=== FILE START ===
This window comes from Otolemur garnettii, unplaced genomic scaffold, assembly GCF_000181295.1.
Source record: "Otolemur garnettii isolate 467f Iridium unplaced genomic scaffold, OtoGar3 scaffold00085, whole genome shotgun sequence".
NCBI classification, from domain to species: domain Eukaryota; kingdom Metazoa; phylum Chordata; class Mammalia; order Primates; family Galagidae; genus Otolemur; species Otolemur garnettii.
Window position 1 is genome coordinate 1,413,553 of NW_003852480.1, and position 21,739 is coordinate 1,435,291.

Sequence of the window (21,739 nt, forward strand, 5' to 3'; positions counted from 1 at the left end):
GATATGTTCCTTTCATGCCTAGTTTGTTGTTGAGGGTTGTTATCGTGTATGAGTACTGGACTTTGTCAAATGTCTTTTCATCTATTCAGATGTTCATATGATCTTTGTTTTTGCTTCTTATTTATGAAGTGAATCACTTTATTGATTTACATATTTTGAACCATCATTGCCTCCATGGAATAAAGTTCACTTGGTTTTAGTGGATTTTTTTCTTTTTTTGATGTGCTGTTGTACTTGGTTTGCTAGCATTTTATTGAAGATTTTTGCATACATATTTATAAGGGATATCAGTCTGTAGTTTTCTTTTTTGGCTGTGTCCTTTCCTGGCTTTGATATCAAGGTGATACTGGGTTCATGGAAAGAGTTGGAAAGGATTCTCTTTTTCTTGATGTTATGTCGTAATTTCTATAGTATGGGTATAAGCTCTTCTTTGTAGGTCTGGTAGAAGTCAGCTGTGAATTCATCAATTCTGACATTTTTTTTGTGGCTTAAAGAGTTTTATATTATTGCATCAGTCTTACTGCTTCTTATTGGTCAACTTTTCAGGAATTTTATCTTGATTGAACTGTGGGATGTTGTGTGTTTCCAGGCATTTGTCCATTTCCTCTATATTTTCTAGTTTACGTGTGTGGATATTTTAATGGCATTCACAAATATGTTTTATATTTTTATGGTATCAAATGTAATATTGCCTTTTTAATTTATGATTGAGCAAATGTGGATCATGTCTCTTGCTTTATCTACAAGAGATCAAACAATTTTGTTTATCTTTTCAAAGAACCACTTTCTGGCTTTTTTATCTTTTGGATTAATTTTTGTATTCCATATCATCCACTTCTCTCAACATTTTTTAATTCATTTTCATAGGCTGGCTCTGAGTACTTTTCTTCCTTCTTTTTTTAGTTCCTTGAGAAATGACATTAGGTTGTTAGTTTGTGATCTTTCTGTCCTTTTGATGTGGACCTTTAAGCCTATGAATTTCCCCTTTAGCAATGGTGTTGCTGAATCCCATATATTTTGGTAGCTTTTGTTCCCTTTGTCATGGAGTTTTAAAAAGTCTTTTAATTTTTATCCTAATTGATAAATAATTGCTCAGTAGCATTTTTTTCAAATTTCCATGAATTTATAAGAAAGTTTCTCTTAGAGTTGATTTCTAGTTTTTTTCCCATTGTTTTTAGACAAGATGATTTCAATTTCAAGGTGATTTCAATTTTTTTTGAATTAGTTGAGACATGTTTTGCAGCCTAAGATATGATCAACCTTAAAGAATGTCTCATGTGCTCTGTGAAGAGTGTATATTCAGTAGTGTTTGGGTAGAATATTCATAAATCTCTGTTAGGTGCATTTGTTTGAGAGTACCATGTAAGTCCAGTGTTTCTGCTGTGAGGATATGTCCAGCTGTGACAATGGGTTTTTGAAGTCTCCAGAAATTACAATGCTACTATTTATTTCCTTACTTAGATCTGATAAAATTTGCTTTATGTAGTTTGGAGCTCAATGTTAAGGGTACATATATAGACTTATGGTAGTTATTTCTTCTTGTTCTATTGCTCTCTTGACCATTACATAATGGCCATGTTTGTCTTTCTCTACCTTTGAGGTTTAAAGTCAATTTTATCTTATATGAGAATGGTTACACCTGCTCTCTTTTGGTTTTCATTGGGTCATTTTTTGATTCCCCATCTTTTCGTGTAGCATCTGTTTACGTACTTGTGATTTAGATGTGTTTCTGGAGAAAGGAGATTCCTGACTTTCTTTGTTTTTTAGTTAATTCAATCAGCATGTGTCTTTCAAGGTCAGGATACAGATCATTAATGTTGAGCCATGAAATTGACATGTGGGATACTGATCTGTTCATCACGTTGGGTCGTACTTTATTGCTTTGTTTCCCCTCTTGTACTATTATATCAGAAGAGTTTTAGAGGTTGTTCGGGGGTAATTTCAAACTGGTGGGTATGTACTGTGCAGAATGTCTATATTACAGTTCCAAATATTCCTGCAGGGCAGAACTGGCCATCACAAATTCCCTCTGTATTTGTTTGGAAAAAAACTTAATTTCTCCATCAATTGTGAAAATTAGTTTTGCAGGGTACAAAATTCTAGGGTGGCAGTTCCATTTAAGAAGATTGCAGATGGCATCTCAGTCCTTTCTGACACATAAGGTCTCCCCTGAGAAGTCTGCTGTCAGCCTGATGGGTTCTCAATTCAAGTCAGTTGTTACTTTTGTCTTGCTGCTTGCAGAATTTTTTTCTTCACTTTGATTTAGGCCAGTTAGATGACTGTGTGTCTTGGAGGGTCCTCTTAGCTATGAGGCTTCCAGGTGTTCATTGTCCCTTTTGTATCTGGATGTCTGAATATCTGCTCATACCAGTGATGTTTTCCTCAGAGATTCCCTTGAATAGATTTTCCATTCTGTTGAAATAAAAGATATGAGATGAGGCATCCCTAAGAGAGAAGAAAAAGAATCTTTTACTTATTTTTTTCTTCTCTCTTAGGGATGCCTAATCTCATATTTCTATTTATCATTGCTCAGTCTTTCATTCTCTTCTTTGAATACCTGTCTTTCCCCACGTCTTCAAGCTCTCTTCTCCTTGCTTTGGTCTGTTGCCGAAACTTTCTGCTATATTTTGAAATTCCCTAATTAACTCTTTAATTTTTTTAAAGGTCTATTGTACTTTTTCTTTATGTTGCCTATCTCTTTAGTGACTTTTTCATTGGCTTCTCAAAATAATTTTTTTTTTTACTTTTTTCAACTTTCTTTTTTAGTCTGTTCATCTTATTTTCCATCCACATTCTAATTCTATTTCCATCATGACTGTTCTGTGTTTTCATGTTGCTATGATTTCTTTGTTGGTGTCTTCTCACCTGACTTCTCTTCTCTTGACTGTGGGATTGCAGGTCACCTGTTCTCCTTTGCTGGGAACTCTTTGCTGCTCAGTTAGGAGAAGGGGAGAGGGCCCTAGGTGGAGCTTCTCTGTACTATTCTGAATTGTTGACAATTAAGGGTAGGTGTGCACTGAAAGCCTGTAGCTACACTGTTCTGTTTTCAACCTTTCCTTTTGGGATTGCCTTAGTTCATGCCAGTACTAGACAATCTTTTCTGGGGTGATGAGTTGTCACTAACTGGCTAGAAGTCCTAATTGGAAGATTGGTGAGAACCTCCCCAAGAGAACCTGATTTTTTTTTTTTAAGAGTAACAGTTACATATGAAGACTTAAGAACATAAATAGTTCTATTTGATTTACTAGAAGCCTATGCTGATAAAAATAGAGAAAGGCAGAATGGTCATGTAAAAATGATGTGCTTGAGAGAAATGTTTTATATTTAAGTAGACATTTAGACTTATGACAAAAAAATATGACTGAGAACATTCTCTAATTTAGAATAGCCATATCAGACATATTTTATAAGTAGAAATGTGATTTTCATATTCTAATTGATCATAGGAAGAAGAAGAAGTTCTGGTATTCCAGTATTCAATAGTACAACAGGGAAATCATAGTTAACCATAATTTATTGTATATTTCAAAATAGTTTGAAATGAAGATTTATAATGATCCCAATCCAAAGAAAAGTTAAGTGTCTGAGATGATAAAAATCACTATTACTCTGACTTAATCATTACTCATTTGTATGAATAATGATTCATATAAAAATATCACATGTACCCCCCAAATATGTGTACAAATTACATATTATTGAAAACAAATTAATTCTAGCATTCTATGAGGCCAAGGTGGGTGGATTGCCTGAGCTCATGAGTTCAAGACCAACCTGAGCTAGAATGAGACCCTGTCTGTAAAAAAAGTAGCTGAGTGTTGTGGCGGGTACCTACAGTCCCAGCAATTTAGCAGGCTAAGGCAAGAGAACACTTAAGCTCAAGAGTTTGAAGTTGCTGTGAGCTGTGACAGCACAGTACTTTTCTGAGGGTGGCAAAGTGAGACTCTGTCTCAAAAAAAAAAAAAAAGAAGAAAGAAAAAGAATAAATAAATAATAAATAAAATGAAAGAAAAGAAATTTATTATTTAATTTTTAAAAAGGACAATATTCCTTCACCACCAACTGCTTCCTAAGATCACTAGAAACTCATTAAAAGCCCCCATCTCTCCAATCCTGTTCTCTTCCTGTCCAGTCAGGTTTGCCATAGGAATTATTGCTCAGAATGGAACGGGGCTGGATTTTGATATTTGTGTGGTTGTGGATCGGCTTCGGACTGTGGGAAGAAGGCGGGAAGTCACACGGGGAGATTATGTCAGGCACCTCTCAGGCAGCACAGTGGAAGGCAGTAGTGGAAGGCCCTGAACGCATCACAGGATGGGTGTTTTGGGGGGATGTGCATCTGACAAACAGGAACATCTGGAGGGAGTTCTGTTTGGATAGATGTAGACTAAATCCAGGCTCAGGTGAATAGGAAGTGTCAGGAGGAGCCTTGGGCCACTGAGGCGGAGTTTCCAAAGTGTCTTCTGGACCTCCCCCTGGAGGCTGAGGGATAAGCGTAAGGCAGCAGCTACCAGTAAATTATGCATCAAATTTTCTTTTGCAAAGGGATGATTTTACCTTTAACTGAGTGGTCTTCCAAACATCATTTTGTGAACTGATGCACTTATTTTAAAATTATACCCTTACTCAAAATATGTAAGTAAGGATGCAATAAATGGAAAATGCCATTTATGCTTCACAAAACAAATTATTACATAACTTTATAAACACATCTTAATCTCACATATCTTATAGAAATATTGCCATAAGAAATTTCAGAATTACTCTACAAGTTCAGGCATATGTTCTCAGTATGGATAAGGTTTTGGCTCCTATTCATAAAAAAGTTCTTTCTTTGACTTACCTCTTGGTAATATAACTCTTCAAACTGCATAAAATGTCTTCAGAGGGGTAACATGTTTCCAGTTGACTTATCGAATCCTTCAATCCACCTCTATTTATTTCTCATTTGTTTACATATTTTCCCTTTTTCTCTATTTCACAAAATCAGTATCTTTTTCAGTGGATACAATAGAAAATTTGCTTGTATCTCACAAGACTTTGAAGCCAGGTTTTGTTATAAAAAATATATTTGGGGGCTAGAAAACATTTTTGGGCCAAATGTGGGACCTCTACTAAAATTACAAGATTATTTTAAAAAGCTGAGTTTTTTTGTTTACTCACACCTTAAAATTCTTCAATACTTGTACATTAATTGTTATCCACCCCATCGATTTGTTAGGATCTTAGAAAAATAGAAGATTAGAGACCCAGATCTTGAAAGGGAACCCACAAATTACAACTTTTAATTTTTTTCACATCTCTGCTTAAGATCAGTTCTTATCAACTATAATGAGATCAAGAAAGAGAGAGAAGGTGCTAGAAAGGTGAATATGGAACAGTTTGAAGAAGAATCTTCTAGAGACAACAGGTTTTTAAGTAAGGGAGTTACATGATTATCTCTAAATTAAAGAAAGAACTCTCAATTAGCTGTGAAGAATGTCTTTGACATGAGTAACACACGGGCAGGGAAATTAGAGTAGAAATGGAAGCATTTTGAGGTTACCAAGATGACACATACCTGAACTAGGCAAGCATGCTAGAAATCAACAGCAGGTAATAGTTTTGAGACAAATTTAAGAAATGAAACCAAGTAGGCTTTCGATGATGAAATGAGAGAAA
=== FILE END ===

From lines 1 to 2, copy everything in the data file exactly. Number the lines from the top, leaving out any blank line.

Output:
This window comes from Otolemur garnettii, unplaced genomic scaffold, assembly GCF_000181295.1.
Source record: "Otolemur garnettii isolate 467f Iridium unplaced genomic scaffold, OtoGar3 scaffold00085, whole genome shotgun sequence".